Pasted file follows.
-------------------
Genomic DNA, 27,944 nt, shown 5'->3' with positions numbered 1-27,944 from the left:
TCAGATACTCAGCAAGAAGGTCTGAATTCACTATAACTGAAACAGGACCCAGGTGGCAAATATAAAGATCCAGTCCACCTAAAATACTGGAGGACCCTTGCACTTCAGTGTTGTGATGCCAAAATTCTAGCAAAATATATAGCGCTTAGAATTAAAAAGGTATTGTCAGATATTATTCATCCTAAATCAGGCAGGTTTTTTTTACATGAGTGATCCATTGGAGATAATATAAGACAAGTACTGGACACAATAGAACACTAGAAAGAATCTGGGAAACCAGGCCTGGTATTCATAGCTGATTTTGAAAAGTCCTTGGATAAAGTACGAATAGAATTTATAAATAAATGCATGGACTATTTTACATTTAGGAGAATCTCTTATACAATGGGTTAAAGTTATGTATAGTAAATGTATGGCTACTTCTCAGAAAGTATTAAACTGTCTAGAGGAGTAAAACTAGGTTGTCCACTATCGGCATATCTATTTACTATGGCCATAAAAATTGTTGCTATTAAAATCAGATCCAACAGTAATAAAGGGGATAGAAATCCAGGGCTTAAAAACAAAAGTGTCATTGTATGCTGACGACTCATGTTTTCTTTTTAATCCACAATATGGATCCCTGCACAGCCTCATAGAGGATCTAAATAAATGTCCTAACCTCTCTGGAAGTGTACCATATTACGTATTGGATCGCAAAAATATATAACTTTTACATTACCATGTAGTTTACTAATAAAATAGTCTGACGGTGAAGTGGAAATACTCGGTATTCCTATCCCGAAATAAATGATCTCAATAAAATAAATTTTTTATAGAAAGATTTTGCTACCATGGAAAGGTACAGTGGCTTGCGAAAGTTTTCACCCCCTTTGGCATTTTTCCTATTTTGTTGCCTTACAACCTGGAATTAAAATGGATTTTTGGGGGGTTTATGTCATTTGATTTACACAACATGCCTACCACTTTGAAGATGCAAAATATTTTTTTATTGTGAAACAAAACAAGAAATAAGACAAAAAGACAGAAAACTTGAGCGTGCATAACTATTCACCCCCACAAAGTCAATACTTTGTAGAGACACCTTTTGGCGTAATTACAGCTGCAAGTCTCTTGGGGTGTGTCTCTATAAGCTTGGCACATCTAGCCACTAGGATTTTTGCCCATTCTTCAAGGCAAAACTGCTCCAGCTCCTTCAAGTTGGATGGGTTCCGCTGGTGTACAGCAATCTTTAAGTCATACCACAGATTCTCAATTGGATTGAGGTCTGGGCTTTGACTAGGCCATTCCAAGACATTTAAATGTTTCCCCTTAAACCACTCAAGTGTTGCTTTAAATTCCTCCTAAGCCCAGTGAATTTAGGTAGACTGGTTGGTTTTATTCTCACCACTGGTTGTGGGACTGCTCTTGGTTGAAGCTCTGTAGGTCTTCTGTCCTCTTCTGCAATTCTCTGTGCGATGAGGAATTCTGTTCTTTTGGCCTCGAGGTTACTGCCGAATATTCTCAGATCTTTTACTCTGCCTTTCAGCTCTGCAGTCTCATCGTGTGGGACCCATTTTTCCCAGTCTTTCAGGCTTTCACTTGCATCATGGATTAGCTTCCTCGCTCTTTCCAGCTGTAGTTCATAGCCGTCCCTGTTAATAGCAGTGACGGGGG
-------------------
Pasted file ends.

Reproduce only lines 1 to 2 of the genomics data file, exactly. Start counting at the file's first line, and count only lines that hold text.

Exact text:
Genomic DNA, 27,944 nt, shown 5'->3' with positions numbered 1-27,944 from the left:
TCAGATACTCAGCAAGAAGGTCTGAATTCACTATAACTGAAACAGGACCCAGGTGGCAAATATAAAGATCCAGTCCACCTAAAATACTGGAGGACCCTTGCACTTCAGTGTTGTGATGCCAAAATTCTAGCAAAATATATAGCGCTTAGAATTAAAAAGGTATTGTCAGATATTATTCATCCTAAATCAGGCAGGTTTTTTTTACATGAGTGATCCATTGGAGATAATATAAGACAAGTACTGGACACAATAGAACACTAGAAAGAATCTGGGAAACCAGGCCTGGTATTCATAGCTGATTTTGAAAAGTCCTTGGATAAAGTACGAATAGAATTTATAAATAAATGCATGGACTATTTTACATTTAGGAGAATCTCTTATACAATGGGTTAAAGTTATGTATAGTAAATGTATGGCTACTTCTCAGAAAGTATTAAACTGTCTAGAGGAGTAAAACTAGGTTGTCCACTATCGGCATATCTATTTACTATGGCCATAAAAATTGTTGCTATTAAAATCAGATCCAACAGTAATAAAGGGGATAGAAATCCAGGGCTTAAAAACAAAAGTGTCATTGTATGCTGACGACTCATGTTTTCTTTTTAATCCACAATATGGATCCCTGCACAGCCTCATAGAGGATCTAAATAAATGTCCTAACCTCTCTGGAAGTGTACCATATTACGTATTGGATCGCAAAAATATATAACTTTTACATTACCATGTAGTTTACTAATAAAATAGTCTGACGGTGAAGTGGAAATACTCGGTATTCCTATCCCGAAATAAATGATCTCAATAAAATAAATTTTTTATAGAAAGATTTTGCTACCATGGAAAGGTACAGTGGCTTGCGAAAGTTTTCACCCCCTTTGGCATTTTTCCTATTTTGTTGCCTTACAACCTGGAATTAAAATGGATTTTTGGGGGGTTTATGTCATTTGATTTACACAACATGCCTACCACTTTGAAGATGCAAAATATTTTTTTATTGTGAAACAAAACAAGAAATAAGACAAAAAGACAGAAAACTTGAGCGTGCATAACTATTCACCCCCACAAAGTCAATACTTTGTAGAGACACCTTTTGGCGTAATTACAGCTGCAAGTCTCTTGGGGTGTGTCTCTATAAGCTTGGCACATCTAGCCACTAGGATTTTTGCCCATTCTTCAAGGCAAAACTGCTCCAGCTCCTTCAAGTTGGATGGGTTCCGCTGGTGTACAGCAATCTTTAAGTCATACCACAGATTCTCAATTGGATTGAGGTCTGGGCTTTGACTAGGCCATTCCAAGACATTTAAATGTTTCCCCTTAAACCACTCAAGTGTTGCTTTAAATTCCTCCTAAGCCCAGTGAATTTAGGTAGACTGGTTGGTTTTATTCTCACCACTGGTTGTGGGACTGCTCTTGGTTGAAGCTCTGTAGGTCTTCTGTCCTCTTCTGCAATTCTCTGTGCGATGAGGAATTCTGTTCTTTTGGCCTCGAGGTTACTGCCGAATATTCTCAGATCTTTTACTCTGCCTTTCAGCTCTGCAGTCTCATCGTGTGGGACCCATTTTTCCCAGTCTTTCAGGCTTTCACTTGCATCATGGATTAGCTTCCTCGCTCTTTCCAGCTGTAGTTCATAGCCGTCCCTGTTAATAGCAGTGACGGGGG